LEARN ABOUT THE WORLD OF BOTANY
The study of botany is not only relevant to botanists but also to horticulturists and anyone working with plants, from plant breeders through to nursery growers or agriculturists. If you understand how plants grow and flower, you can better grow and maintain them.
This course contains the basis of plant science, and is an introduction to plant physiology and taxonomy, covering general botany including morphology and anatomy.
Lessons cover: taxonomic classification of plants; cells and tissues; specific vegetative parts of a plant; flowers and fruit; seed and the developing embryo; photosynthesis and growing plants; respiration; the role of water; movement of water and assimilates through a plant; the effects of growth movements.
ACS Student Comments:
"It has been an eye opener!! I am now living in a different world, my whole perspective to life and nature has changed and now I cherish it more. It has broadened my mind and advanced my level of looking at things in my every day work as well. [My tutor] encourages me a lot and that kept me going. She would give more positive constructive correction where necessary as if it was not that bad at all. She has been supportive and understanding" Lucia Masuku, South Africa - Botany I course
"Yes, the course was valuable. As a biologist I am looking to expand my knowledge base into ecological restoration. To date the information in this course relates well as supporting information to the restoration textbooks I am working through.
Although I have not presently capitalized on the course materials from a professional standpoint I foresee the knowledge gained from the course being very helpful in the future even if it is in a more subtle way than originally expected. Although much of the material was covered during my undergraduate studies, I was required to do a sufficient amount of research on my end to complete the assignments.
Through this process I feel I learned the material better than I did the first time around. I feel the assignments built upon each other quite well. The necessity of the plant reviews continued to bring in not only the scientific aspects of botany but also the more practical knowledge that can be acquired, making the course that much more enjoyable.
My tutor not only provided me with information regarding where I had made errors but she also provided me with insights into how I could improve either my approach to answering the assignments or where I had missed some pertinent information." Robert T. Magill, MS, Certified Wildlife Biologist, Utah USA, Botany I course
There are 10 lessons in this course:
Taxonomic Classification of Plants
Cells and Tissues
Specific Vegetative Parts of a Plant
Flowers and Fruit
Seed and the Developing Embryo
Photosynthesis and Growing Plants
The Role of Water
Movement of Water and Assimilates through a Plant
The Effects of Tropisms and Other Growth Movements
Each lesson culminates in an assignment which is submitted to the school, marked by the school's tutors and returned to you with any relevant suggestions, comments, and if necessary, extra reading.
Understand the relationship between the scientific principles of this unit and horticultural practices
Demonstrate a knowledge of the Plant Kingdom and understanding of the taxonomic hierarchy
Identify and describe the different types of plant cells and tissues, their structure and function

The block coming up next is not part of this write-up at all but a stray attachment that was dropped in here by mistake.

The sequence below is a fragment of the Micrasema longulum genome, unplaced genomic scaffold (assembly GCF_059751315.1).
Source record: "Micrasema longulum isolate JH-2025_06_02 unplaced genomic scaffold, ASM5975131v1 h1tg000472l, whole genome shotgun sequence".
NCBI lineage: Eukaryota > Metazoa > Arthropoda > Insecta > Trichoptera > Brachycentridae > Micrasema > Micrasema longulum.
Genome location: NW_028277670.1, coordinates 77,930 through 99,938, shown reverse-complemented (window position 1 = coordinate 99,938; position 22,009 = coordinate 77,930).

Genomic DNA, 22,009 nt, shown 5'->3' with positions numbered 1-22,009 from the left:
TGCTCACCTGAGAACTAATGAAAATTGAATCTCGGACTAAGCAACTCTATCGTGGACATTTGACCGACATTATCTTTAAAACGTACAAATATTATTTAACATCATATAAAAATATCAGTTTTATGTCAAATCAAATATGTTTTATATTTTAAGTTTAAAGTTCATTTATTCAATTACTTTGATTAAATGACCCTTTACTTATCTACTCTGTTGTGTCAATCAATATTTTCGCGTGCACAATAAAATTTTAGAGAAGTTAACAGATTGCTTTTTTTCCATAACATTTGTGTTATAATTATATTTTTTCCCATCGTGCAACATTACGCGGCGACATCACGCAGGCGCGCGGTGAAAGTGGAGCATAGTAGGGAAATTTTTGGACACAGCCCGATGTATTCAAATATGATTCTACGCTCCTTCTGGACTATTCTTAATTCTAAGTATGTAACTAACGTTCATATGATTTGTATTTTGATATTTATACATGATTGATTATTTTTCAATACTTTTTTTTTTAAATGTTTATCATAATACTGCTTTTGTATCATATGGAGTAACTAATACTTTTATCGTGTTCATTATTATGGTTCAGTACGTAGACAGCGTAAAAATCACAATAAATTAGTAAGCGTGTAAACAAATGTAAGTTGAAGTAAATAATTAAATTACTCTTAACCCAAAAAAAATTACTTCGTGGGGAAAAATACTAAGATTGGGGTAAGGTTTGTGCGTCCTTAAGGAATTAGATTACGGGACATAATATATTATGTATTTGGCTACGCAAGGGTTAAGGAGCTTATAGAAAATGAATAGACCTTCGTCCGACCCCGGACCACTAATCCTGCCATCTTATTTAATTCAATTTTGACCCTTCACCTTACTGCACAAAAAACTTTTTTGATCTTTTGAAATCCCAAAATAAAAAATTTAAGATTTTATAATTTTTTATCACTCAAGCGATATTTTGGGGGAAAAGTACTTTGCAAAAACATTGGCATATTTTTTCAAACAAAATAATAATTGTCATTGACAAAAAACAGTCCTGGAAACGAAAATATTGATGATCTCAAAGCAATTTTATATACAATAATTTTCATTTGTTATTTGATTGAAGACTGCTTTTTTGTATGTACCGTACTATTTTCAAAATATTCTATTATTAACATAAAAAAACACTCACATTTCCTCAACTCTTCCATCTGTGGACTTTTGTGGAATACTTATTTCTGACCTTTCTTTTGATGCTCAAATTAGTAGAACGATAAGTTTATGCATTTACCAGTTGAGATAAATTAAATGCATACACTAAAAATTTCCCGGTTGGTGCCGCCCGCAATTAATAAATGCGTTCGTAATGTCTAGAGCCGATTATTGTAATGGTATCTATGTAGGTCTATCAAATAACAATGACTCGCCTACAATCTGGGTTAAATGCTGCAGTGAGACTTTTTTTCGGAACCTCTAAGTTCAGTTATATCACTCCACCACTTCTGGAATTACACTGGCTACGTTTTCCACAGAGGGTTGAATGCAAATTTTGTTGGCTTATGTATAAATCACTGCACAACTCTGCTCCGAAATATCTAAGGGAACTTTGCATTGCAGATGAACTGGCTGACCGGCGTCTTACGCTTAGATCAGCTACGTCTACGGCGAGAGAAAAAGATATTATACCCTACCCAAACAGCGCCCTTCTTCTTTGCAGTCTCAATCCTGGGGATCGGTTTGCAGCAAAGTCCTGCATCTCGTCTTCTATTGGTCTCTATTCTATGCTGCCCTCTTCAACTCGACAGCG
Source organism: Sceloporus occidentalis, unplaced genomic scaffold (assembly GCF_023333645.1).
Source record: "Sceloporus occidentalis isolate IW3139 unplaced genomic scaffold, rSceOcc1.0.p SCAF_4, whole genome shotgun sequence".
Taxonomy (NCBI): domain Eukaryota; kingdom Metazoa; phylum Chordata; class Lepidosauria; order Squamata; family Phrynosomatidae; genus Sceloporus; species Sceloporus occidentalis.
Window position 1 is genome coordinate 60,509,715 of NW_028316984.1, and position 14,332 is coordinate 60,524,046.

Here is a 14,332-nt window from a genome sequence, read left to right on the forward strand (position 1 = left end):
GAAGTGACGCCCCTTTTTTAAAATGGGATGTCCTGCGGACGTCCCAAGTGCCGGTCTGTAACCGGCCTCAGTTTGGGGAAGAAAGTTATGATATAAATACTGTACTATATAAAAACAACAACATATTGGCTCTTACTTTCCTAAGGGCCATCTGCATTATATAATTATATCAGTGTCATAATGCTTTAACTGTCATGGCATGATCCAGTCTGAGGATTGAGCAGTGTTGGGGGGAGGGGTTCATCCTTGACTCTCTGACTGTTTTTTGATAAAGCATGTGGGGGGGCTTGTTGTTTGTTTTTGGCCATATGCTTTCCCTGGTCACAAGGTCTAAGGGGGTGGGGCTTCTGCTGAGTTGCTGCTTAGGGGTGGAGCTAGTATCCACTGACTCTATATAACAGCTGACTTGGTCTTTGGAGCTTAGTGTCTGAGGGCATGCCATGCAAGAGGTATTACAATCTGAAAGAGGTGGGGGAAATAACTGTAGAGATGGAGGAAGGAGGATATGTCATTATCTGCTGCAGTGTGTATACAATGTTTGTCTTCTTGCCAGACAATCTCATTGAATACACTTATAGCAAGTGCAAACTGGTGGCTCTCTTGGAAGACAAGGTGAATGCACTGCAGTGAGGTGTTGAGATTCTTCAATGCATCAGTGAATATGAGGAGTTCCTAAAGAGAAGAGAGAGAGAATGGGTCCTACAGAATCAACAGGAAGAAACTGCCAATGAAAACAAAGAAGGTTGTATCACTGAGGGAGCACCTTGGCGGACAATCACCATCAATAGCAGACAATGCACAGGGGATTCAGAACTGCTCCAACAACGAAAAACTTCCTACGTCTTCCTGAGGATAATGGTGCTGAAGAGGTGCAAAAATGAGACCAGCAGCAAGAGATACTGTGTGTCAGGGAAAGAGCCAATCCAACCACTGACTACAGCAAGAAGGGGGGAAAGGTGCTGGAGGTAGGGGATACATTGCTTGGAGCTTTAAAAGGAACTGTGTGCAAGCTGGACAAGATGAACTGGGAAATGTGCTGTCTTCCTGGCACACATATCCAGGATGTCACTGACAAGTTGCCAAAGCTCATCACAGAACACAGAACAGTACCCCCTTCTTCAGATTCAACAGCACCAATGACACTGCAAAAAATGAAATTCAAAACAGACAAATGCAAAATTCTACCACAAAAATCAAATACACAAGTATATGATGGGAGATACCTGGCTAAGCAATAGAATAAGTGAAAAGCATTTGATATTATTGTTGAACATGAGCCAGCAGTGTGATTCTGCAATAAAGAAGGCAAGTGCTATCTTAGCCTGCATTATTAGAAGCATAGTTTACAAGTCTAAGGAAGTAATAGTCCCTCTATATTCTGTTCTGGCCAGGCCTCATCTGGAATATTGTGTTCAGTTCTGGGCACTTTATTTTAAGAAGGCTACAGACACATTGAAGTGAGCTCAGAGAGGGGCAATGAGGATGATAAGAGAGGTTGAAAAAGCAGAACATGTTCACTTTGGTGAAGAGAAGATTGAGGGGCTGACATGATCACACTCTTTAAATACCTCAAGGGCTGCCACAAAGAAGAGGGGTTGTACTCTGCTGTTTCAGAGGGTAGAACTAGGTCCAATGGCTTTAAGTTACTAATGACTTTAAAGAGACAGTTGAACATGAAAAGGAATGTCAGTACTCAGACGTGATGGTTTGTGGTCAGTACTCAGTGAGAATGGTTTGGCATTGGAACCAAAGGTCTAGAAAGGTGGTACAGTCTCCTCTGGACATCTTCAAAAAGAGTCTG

Determine the role and function of specific vegetative parts of the plant
Determine the role and function of the reproductive parts of the plant
Demonstrate an understanding of the role and function of the seed in the life cycle of the plant
Explain the mechanism and the role of photosynthesis in the metabolism of plants and relate to plant growth in controlled environments
Explain the mechanism and the role of respiration in the metabolism of plants
Demonstrate an understanding of the role of water in the plant
Review the movement of water, solutes and assimilates through the plant
Understand the effects of tropisms and other plant movements on growth and development
Undertake risk assessments relevant to the learning outcomes in this unit
What You Will Do
Prepare a collection of forty pressed, dried, labelled plants
Learn how to key out plants using a Botanical Key
Identify the phyla, family, genus and species of ten unknown plants
Identify modified plant parts on live plants
Describe in botanical terms leaf shapes from a range of different plants
Dissect and draw labelled diagrams of several flowers
Collect fruits and categorise them by type (pome, drupe, etc)
Germinate seeds and describe changes that occur to the seeds over time
Observe changes in potted plants under varying levels of sunlight and relate this to photosynthesis
Observe transpiration in live plants and relate this to theoretical knowledge
Observe and record osmosis in an experimental situation
Observe and record phototropism in plants
Why Study Botany?
Our ability to manage plants in horticulture, agriculture, forestry and for a better environment; are all dependent upon our knowledge of botany. An understanding of botany essentially underpins our society, and human well-being. Without botanical knowledge, we could not be a productive in growing crops; we could not feed animals on our farms nearly as well, and carbon pollution could be far worse that it already is.
People study this course so that they can be better farmers, gardeners, environmental managers and foresters; not to mention scientists, teachers and journalists. Botany is useful in ways that most people do not recognise; and perhaps in ways we have not yet discovered.